Remember the last time you saw Great Britain medal in men's gymnastics before Monday night?
Unless you're an internet-savvy centenarian with a memory sharp as a tack, the answer is no. The British bronze in Monday night's men's all-around team competition was their first since the 1912 Summer Games in Stockholm. A look back at the results of those Games shows just how much the Olympics have changed between British trips to the gymnastics podium.
- Competition was a little less stiff in 1912. Only 28 countries were represented in the Games as opposed to the 205 appearing in London. Of course, prior to both World Wars most of those 205 were possessions of the European powers. Also, Australia and New Zealand appeared under the same flag as "Australasia."
- The British were also bronze medalists in 1912. Italy took the gold, while Hungary won silver. They would have needed a considerably bigger podium than this year as the British team fielded 23 members.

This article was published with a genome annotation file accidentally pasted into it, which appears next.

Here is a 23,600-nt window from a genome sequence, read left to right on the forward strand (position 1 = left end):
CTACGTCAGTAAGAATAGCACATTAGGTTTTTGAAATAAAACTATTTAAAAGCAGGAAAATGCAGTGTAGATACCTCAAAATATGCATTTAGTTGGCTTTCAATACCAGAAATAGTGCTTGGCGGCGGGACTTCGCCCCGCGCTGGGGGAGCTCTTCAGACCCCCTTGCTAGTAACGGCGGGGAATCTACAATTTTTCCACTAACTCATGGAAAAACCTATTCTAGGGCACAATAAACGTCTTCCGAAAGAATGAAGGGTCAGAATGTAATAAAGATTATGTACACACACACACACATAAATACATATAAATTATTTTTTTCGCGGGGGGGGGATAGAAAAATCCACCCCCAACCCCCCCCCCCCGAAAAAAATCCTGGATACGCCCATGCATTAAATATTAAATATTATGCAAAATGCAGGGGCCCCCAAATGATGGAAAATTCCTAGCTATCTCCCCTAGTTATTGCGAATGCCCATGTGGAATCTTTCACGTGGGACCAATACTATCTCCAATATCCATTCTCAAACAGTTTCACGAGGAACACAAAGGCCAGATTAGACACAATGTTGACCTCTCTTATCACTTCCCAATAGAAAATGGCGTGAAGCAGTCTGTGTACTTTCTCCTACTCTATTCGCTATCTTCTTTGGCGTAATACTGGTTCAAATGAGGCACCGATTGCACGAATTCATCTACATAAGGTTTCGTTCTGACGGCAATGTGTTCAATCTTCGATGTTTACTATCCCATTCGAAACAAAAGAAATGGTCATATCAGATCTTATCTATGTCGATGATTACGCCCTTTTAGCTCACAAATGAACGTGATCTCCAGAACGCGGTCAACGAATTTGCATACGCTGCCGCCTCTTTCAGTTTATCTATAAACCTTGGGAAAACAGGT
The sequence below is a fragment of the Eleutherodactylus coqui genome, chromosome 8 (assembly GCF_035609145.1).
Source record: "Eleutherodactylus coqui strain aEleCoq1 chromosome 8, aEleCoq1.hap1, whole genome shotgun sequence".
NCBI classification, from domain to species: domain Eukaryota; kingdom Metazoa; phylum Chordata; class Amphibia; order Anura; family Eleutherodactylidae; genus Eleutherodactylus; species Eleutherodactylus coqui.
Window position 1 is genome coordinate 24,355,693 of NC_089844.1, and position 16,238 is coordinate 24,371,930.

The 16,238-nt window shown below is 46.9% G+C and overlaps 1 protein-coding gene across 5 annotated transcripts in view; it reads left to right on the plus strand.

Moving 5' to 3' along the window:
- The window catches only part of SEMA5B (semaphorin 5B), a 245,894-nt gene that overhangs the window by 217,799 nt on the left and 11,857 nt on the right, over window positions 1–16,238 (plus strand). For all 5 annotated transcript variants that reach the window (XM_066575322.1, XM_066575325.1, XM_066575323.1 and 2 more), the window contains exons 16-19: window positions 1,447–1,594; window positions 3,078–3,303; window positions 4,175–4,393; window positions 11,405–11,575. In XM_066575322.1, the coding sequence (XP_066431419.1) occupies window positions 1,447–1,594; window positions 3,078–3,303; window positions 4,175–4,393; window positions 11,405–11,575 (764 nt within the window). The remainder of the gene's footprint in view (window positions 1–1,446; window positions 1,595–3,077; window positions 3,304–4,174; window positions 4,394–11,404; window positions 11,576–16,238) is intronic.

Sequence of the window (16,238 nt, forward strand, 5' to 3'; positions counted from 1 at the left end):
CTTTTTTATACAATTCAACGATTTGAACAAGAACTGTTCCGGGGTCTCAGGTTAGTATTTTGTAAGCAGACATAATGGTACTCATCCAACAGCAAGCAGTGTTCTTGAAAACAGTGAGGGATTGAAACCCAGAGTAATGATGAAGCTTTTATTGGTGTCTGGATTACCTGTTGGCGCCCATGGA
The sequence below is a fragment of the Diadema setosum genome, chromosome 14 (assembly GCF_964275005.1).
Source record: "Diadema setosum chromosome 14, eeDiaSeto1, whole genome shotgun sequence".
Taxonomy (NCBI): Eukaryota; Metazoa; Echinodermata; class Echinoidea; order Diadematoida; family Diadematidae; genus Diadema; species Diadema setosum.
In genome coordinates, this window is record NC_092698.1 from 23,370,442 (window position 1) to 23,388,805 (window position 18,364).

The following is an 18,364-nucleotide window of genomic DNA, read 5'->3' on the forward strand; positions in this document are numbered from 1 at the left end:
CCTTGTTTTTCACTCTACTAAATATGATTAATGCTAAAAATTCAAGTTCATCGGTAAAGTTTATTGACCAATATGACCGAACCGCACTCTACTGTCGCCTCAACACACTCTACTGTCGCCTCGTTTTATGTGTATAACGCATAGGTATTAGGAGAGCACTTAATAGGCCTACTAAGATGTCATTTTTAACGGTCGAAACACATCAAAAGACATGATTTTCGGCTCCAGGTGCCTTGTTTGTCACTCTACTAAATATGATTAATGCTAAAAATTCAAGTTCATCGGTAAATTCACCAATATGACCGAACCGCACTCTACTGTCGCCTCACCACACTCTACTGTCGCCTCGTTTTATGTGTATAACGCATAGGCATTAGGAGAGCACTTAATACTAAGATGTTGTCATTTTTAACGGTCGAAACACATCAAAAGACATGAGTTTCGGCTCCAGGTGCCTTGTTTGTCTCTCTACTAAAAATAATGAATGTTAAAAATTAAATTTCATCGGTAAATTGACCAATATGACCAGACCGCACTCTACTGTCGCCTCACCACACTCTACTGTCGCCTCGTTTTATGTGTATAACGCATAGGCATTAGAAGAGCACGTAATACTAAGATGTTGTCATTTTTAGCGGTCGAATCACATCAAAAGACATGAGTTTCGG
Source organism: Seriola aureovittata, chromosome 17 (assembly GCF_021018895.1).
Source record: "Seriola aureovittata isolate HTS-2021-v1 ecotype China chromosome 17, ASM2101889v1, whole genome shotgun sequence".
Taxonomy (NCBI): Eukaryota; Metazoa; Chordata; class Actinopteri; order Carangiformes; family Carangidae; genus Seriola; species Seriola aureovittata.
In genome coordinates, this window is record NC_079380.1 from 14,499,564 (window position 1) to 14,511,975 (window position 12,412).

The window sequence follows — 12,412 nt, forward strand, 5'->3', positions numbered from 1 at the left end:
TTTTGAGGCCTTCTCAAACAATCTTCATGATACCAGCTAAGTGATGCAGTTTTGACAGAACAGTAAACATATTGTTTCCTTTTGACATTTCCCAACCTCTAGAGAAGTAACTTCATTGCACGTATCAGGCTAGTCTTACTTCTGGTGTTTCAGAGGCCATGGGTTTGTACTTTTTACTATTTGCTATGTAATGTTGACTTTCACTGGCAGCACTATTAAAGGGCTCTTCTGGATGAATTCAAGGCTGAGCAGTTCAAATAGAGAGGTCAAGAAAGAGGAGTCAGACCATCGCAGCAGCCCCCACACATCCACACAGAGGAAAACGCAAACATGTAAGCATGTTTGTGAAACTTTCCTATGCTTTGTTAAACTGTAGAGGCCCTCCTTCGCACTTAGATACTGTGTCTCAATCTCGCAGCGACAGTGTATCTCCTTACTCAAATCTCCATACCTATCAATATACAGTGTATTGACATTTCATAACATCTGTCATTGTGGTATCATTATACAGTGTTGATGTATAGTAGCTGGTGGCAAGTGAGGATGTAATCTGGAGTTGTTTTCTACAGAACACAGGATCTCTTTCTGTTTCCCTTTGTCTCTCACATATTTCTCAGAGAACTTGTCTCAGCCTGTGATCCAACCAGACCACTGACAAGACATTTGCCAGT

- The breakaway star of the 1912 Games was American Jim Thorpe, who won gold in the heptathlon and pentathlon. He is considered by many to be the athlete that helped propel the Olympics into the American national consciousness. I suppose in a way that means he helped make Bruce Jenner famous, which in turn helped make the Kardashians famous, but we're focusing on the positives.
- An American competitor who placed fifth in the modern pentathlon went on to a different kind of fame some 30 years later: George S. Patton.
- If you went to the 1912 Games, the odds were pretty good you caught part of the gold medal wrestling match between Sweden's Anders Ahlgren and Finland's Ivar Bohling. It lasted longer than nine hours before being declared a draw and both were awarded the silver. And you thought the Jo-Wilfried Tsonga-Milos Raonic tennis match took forever.
- Events contested in 1912 which are no longer on the Olympic schedule include Tug of War, literature, sculpture, painting, architecture, and music. Count us among those who are disappointed that the Olympic committee changed things up over the years to rob the likes of Picasso, I.M. Pei, and The Beatles from their shot at Olympic glory.
PHOTO: Thomas Coex, AFP/Getty Images